About the Fourth Generation Nissan Pathfinder

Nissan Pathfinder

The fourth generation Nissan Pathfinder.

The Nissan Pathfinder made its US debut for the 1987 model year originally as a five-passenger SUV powered by a standard 2.4-liter four or an optional 3.0-liter V-6 engine. It was based on Nissan’s small truck platform and it stayed that way for three generations.

2013 Nissan Pathfinder

Beginning in 2013, Nissan made the switch to unibody construction, offering a more car-like ride and enlarging the vehicle. The Pathfinder name remains, now assigned to a medium-size crossover utility vehicle that is available in front- and all-wheel drive layouts.

The switch to a unibody platform for the Nissan Pathfinder was inevitable. Competing models, including the Ford Explorer and Dodge Durango, had recently made the switch, joining the Honda Pilot, Toyota Highlander, Chevrolet Traverse and related models in providing roomy and efficient crossovers. In the transition Pathfinder loses some of its utility, namely its off-road prowess, and exchanges that for a more comfortable on-road ride.

Continuously Variable Transmission

2013 Nissan Pathfinder 4×2

 

  • Sticker price from $28,650
  • Available in six trim levels
  • Seats 7 occupants
  • 3.5-liter DOHC 24-valve V-6 engine
  • 260 horsepower @ 6,400 rpm
  • 240 foot-pounds of torque @ 4,400 rpm
  • 3.78 inches bore by 3.19 inches stroke
  • Engine compression ratio: 10.3 to 1
  • Continuously variable transmission
  • Wheelbase: 114.2 inches
  • Length: 197.2 inches
  • Width: 77.2 inches
  • Height: 69.6 inches
  • Passenger Volume: 157.8 cubic feet
  • Storage Volume: 16.0/42.4/79.8 cubic feet
  • Towing Capacity: 5,000 pounds
  • EPA: 20 mpg city, 26 mpg hwy.
  • Fuel Tank: 19.5 gallons
  • Curb Weight: From 4,149 pounds
  • Vehicle Assembly: Smyrna, Tenn.

The fourth generation Nissan Pathfinder is powered by a 260-horsepower 3.5-liter V-6 engine. Gone is the base 4.0-liter V-6 and the optional 5.6-liter V-8. The new model relies on one engine and that motor is paired with a continuously variable transmission. This CVT is clean-shifting and avoids the bumping you feel when an automatic transmission is moving between gears.

The outside of the Nissan Pathfinder is dominated by the brand’s trademark grille. Oversized headlights and optional fog lights round out the revised fascia. The body features sweeping lines with narrow A- and D-pillars. Color-keyed heated side mirrors, chrome touches and wraparound tail lights add to its personality. This vehicle sits on 18-inch alloy wheels.

Four Trim Levels

Inside, the cabin is spacious, brightly lit and features soft touch materials throughout. Seating surfaces are overlaid with leather and provide sufficient bolstering for the driver. Nissan makes the Pathfinder available in four trim levels: S, SV, SL and Premium.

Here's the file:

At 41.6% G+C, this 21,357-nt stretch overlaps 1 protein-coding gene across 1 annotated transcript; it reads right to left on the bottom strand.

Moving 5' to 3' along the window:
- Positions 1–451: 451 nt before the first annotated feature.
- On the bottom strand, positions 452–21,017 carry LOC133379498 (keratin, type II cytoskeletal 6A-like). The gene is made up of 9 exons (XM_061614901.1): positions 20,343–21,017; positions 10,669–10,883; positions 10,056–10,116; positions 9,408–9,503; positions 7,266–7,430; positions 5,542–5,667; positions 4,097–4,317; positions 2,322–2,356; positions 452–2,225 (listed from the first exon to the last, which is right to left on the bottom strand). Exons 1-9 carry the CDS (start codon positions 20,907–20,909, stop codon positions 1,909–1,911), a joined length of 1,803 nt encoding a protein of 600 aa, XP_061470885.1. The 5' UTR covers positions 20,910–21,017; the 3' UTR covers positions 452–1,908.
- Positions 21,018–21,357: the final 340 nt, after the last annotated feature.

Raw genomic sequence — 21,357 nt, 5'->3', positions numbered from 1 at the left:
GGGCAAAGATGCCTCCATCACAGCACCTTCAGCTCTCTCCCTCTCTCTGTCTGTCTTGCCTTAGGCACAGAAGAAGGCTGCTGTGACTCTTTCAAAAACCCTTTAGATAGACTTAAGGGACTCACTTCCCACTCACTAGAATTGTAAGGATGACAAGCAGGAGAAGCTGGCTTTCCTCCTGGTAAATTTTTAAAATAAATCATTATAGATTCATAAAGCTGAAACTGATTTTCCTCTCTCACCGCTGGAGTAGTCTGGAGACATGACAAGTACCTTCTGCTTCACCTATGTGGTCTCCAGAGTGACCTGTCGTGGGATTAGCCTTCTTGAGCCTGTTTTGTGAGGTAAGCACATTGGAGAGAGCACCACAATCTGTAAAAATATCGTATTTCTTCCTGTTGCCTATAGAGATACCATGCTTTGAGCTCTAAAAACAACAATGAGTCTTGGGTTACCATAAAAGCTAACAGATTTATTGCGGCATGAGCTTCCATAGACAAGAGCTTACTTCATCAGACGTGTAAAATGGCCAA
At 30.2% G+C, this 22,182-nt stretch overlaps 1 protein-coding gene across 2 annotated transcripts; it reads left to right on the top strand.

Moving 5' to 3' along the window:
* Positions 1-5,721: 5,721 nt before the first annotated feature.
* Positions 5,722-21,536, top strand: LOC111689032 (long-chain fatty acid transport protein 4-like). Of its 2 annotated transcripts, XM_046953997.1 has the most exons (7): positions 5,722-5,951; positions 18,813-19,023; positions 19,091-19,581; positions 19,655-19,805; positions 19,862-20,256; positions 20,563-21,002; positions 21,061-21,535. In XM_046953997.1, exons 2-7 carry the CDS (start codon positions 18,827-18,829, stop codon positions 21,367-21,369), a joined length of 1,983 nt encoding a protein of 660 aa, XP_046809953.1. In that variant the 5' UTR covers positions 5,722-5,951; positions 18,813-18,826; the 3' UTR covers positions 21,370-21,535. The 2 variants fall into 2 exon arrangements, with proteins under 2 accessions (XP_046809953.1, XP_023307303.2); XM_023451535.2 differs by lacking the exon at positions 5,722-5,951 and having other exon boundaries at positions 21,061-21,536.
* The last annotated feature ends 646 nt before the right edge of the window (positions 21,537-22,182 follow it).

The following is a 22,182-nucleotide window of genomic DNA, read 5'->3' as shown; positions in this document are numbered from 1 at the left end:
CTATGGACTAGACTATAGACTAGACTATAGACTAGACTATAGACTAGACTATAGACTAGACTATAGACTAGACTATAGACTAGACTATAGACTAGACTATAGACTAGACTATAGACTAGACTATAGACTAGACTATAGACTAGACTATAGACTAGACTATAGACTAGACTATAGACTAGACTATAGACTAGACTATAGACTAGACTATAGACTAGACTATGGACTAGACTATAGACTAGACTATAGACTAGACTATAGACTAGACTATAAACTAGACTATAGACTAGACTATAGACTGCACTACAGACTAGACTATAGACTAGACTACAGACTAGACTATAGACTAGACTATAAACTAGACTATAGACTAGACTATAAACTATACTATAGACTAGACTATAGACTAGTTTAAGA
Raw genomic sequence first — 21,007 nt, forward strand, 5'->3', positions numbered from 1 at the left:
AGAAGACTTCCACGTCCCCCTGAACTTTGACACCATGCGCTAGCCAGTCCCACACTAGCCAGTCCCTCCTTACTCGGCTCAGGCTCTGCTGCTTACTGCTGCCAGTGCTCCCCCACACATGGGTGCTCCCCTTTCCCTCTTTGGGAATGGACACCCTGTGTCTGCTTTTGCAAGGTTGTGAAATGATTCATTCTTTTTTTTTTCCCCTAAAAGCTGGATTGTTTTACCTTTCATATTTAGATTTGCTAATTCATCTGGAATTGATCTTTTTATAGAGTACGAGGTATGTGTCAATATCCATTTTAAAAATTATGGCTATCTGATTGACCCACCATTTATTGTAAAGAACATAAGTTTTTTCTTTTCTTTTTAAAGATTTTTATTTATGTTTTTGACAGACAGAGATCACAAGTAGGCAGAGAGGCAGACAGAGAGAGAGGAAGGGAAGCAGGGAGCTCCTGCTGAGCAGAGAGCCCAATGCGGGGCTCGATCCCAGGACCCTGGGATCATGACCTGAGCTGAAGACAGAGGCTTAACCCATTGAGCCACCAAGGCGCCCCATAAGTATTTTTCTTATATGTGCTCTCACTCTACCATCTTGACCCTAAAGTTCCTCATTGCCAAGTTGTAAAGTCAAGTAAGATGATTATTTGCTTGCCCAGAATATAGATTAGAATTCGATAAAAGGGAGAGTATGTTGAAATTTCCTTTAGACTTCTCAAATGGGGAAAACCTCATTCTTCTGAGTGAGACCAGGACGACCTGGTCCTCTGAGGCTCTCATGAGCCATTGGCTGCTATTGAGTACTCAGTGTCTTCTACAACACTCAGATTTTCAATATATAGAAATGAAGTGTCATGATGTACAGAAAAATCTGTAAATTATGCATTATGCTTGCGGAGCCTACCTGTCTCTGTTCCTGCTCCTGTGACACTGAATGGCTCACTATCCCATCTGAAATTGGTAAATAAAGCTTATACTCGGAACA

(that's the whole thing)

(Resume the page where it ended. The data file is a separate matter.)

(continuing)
The tested Nissan Pathfinder SL edition was a 4×2 model featuring an 8-way power driver’s seat with lumbar support. The driver and front passenger seats featured heating and cooling capabilities. The second row seat is a three-place bench design offered heating capabilities. It folds and moves forward to provide access to the two-place 50/50 rear folding seat.

Pathfinder is outfitted with a tri-zone climate control system, offering separate controls for the driver, front passenger and second-row passengers. This model came equipped with a 13-speaker Bose audio system, SiriusXM satellite radio, Bluetooth connectivity, a seven-inch monitor, a rear view camera and a rear entertainment system. A navigation system was not included, reserved exclusively for the Premium model.

Ample Storage Options

Crossover models typically offer ample storage and the Nissan Pathfinder does not disappoint. Though it seats seven, there are 16 drink holders available — six each in the first and second rows, and four in the third row. Storage compartments include the door pockets, between the seats and in the floor of the rear storage area. This model also features an overhead sunglasses storage compartment up front, roof rails and side rails. A sunroof and a panoramic moonroof are included. Four 12-volt outlets and one 120-volt outlet are also included.

The all-new Nissan Pathfinder can tow and has a 5,000-pound trailering limit. Numerous safety features are standard including anti-lock brakes, electronic brake force distribution, traction control, stability control and a full complement of airbags including side curtain airbags. As tested, the Pathfinder SL retails for $38,720, but keep in mind that to get the navigation system you will need to upgrade to the pricier Premium model.

All-New Nissan Pathfinder

The 2013 Nissan Pathfinder offers a clear departure from previous generation models. That break may cost Nissan some customers, but it can also extend this model’s appeal to a new generation of crossover buyers. Clearly, Nissan believes that these new buyers will be enough to carry forth the Pathfinder name.

Photo courtesy of Nissan.

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